I’m sure many of us have been pushed over the line in deciding to buy a product because of a portion of the proceeds going to this or that cause that we already agree with. And we already wanted that product anyway, to boot. Fair trade and cause-related marketing campaigns (i.e. if you buy this pair of shoes, another will go to a child in Africa) are trying to appeal consumers’ ethical and moral concerns to encourage people to buy their products over another, perhaps cheaper, product without the bonus of making you feel like a good person.
At a basic level this speaks to a general human desire to do good, but also this presupposes a certain amount of consumer guilt and/or insecurity about their shopping practices. Everyone is a consumer in a capitalist society, but sometimes the outcomes of the production process of the things we buy can make us uncomfortable. Products that come with a portion of the proceeds donated to charity can also take the place of direct donations by consumers, so we can have our cake and donate it too. A greater discussion of the tension between the level of responsibility corporations adopt and the ethical measures they choose to take is surely relevant, but, on the other side of these issues of production, what consumers are the most vulnerable demographic to these tear-jerking advertising campaigns featuring the globally malnourished? The answer: mothers.
Women in the United States are responsible for 80% of household consumption and are specifically targeted by cause-related marketing firms due to being seen as compassionate, caring consumers susceptible to advertising campaigns reliant on empathy.(1) The feminine has been associated with the charitable for centuries—philanthropy has been considered a deeply feminine urge and a nurturing symbol of the “lady bountiful”(2) targeted for their emotional sensitivities to global suffering, but for their personal insecurities regarding their own ability to be good mothers. In a society that depends upon the narrative of the ‘bad mother’ (single mothers, mothers on welfare, and high-powered career women with obviously neglected children) advertising can tell us what it takes to be a ‘good mother.’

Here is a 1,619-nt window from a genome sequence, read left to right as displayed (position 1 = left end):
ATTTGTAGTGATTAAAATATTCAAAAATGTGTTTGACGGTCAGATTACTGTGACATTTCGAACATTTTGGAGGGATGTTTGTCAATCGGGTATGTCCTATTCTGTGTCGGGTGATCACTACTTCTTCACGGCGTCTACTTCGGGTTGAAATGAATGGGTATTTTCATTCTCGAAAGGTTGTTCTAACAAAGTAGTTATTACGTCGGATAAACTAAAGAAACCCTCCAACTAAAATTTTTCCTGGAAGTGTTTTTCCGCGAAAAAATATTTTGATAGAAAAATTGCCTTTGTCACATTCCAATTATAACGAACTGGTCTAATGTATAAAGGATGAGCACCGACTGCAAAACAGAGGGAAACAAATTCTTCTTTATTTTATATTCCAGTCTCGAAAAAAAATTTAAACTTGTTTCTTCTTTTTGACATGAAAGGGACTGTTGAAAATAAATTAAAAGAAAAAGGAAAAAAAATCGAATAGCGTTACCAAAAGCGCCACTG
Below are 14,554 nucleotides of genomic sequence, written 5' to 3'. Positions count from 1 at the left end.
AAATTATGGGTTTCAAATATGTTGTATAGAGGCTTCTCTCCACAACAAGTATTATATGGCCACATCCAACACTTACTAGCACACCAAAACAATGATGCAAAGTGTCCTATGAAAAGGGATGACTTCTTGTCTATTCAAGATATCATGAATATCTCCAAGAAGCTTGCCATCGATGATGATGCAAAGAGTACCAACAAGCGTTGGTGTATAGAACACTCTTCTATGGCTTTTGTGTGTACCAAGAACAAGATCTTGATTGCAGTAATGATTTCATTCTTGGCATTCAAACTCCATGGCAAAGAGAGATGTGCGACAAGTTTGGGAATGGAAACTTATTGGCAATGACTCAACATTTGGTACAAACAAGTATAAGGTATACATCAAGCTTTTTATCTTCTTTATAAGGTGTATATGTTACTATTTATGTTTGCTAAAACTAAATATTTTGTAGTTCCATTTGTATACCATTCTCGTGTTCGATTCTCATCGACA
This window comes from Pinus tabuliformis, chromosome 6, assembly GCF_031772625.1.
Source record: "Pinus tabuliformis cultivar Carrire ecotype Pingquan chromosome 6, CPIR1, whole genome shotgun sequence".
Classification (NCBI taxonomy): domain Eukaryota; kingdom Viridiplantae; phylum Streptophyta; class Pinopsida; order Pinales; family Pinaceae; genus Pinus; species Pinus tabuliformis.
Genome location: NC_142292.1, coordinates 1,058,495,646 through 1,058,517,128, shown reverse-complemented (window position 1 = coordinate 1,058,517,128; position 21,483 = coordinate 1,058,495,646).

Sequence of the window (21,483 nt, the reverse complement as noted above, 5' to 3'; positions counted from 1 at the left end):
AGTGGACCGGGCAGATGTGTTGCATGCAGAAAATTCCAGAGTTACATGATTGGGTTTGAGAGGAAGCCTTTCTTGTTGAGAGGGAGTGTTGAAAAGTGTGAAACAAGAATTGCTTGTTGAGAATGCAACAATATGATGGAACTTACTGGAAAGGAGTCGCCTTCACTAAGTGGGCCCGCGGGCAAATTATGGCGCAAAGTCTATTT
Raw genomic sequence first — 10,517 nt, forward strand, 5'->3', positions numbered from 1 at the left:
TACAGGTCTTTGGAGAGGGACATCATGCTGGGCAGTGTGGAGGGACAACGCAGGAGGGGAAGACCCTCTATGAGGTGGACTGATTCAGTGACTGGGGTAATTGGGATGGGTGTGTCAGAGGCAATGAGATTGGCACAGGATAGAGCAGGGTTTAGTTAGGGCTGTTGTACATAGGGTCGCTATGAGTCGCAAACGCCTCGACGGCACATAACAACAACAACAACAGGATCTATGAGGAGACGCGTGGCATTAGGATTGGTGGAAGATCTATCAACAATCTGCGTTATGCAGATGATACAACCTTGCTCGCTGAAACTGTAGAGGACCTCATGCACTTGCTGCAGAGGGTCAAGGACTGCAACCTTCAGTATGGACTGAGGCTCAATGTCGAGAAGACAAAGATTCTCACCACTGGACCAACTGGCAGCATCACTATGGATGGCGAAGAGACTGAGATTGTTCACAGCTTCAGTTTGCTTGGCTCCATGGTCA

Women who are privileged to disposable income are driven to fear bad mothering through fear-tactic marketing, i.e. “only bad mothers feed their children pesticide and hormone-laden food”, ignoring the inability of the low-income mother to purchase or have access to overtly expensive, organic, and locally-grown produce. According to Carrigan and Szmigin (3) “the good mother is reinvented as each age or society defines her anew, in its own terms, according to its own mythology.” The pressure on women to reproduce their gender roles as mothers is reinforced through cause-related marketing under capitalist consumption.
How is it possible to disentangle social projections of women from the rise in ethically-sourced product campaigns? Is there a difference between the conscious consumer and the shamed shopper? Ethical consumption is certainly better than the alternative, but in what ways does this allow us to ignore other issues of privilege and the continued gendering of empathy?
(1) Hawkins, Roberta. “‘One Pack = One Vaccine’ = one global motherhood? A Feminist Analysis of Ethical Consumption.” Gender, Place & Culture: A Journal of Feminist Geography. 18.2 (2011): n. page. Web.
(2) Trope, Alison. “Mother Angelina: Hollywood Philanthropy Personified.” Trans. Array Commodity Activism: Cultural Resistance in Neoliberal Times. New York: New York University Press, 2012. 154-171. Print.
(3) Carrigan, Marylyn, and Isabelle Szmigin. “”Mothers of Invention”: Maternal Empowerment and Convenience Consumption.” European Journal of Marketing. 40.9/10 (2006): Pages 1122-1142. Web.